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British Prime Minister Theresa May won the backing of her senior ministers for a draft European Union divorce deal on Wednesday, freeing her to tackle the much more perilous struggle of getting parliament to approve the agreement.

More than two years after the United Kingdom voted to leave the EU in a referendum, May told reporters outside her Downing Street residence that she had won over her divided cabinet, which includes some senior Brexiteers.

"The collective decision of cabinet was that the government should agree the draft withdrawal agreement and the outline political declaration," May said outside her Downing Street residence after a five-hour cabinet meeting.

"I firmly believe that the draft withdrawal agreement is the best that could be negotiated," May said as protesters shouted anti-Brexit slogans from the end of the street.

It was not immediately clear whether any ministers had resigned over the deal, which May hopes will satisfy both Brexit voters and EU supporters by ensuring close ties with the bloc after Britain leaves on March 29.

But May, the weakest British leader in a generation, now faces the ordeal of trying to push her deal through a vote in the British parliament, where opponents lined up to castigate the agreement, even before reading it.

It is not yet clear when parliament might vote on a deal. To get it approved, May needs the votes of about 320 of parliament's 650 lawmakers.

The ultimate outcome for the United Kingdom remains uncertain: scenarios range from a calm divorce to rejection of May's deal, potentially sinking her premiership and leaving the bloc with no agreement, or another referendum.

May, an initial opponent of Brexit who won the top job in the turmoil following the referendum, has staked her future on a deal that she hopes will solve the Brexit riddle: leaving the EU while preserving the closest possible ties.

But she has satisfied few.

Brexit supporters in May's Conservative Party, which has been riven by a schism over Europe for three decades, said she had surrendered to the EU and that they would vote down the deal.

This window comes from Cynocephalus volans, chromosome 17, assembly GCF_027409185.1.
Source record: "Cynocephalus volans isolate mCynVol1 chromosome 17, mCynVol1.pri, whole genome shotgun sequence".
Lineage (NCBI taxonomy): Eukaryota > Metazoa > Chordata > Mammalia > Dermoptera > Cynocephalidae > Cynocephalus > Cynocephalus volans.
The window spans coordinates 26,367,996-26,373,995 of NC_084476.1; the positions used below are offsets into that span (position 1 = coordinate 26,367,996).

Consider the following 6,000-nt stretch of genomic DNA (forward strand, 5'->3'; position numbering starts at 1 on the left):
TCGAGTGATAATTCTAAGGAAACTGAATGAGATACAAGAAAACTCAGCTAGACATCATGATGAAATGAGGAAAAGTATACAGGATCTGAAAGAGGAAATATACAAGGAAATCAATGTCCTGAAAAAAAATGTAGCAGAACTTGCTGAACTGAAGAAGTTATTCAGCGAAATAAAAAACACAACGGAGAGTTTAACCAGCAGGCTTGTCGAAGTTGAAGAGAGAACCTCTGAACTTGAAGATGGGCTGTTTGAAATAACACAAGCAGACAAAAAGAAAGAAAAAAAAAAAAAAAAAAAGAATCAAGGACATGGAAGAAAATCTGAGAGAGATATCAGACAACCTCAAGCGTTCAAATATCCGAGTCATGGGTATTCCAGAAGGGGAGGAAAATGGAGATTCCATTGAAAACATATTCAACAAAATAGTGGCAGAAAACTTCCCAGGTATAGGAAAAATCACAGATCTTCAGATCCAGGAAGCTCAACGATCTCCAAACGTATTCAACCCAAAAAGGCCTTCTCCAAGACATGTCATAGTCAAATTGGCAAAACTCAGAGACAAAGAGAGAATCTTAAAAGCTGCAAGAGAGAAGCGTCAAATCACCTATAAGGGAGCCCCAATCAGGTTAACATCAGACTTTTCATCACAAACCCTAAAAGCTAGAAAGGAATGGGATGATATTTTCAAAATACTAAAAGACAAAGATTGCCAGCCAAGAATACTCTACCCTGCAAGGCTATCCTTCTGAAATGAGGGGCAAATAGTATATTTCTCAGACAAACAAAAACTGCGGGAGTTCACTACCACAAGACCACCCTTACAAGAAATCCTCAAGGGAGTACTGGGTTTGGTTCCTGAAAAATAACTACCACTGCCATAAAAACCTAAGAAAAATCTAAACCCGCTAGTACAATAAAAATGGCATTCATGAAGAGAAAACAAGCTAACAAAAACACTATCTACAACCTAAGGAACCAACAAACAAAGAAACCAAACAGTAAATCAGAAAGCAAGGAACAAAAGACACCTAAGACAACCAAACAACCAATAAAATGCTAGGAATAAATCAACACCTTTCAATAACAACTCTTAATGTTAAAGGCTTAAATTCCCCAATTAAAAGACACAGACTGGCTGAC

The Northern Irish Democratic Unionist Party (DUP) which props up May's government, said it would not back any deal that treated the British province differently from the rest of the United Kingdom.

Opposition Labour Party leader Jeremy Corbyn called it a "botched deal".

Before May's statement, the BBC's political editor said anger among Brexit-supporting Conservative lawmakers in her party was so high that it was likely they would call on Thursday for a vote of no confidence in her leadership of the party.

May's statement in full

"The Cabinet has just had a long, detailed and impassioned debate on the draft Withdrawal Agreement and the Outline Political Declaration on our future relationship with the European Union.

These documents were the result of thousands of hours of hard negotiation by UK officials, and many, many meetings, which I and other ministers held with our EU counterparts.

I firmly believe that the draft Withdrawal Agreement was the best that could be negotiated, and it was for the Cabinet to decide whether to move on in the talks.

The choices before us were difficult, particularly in relation to the Northern Ireland backstop.

But the collective decision of cabinet was that the Government should agree the draft Withdrawal Agreement and the Outline Political Declaration – this is a decisive step which enables us to move on and finalise the deal in the days ahead.

These decisions were not taken lightly - but I believe it is a decision that is firmly in the national interest.

When you strip away the detail, the choice before us is clear. This deal, which delivers on the vote of the referendum, which brings back control of our money, laws and borders; ends free movement; protects jobs, security and our union; or leave with no deal; or no Brexit at all.

I know that there will be difficult days ahead. This is a decision which will come under intense scrutiny and that is entirely as it should be and entirely understandable.

But the choice was this deal, which enables us to take back control and to build a brighter future for our country, or going back to square one with more division, more uncertainty and a failure to deliver on the referendum.

It is my job as Prime Minister to explain the decisions that the government has taken and I stand ready to do that beginning tomorrow with a statement in parliament.

If I may end by just saying this. I believe that what I owe to this country is to take decisions that are in the national interest, and I firmly believe with my head and my heart that this is a decision which is in the best interests of our entire United Kingdom."

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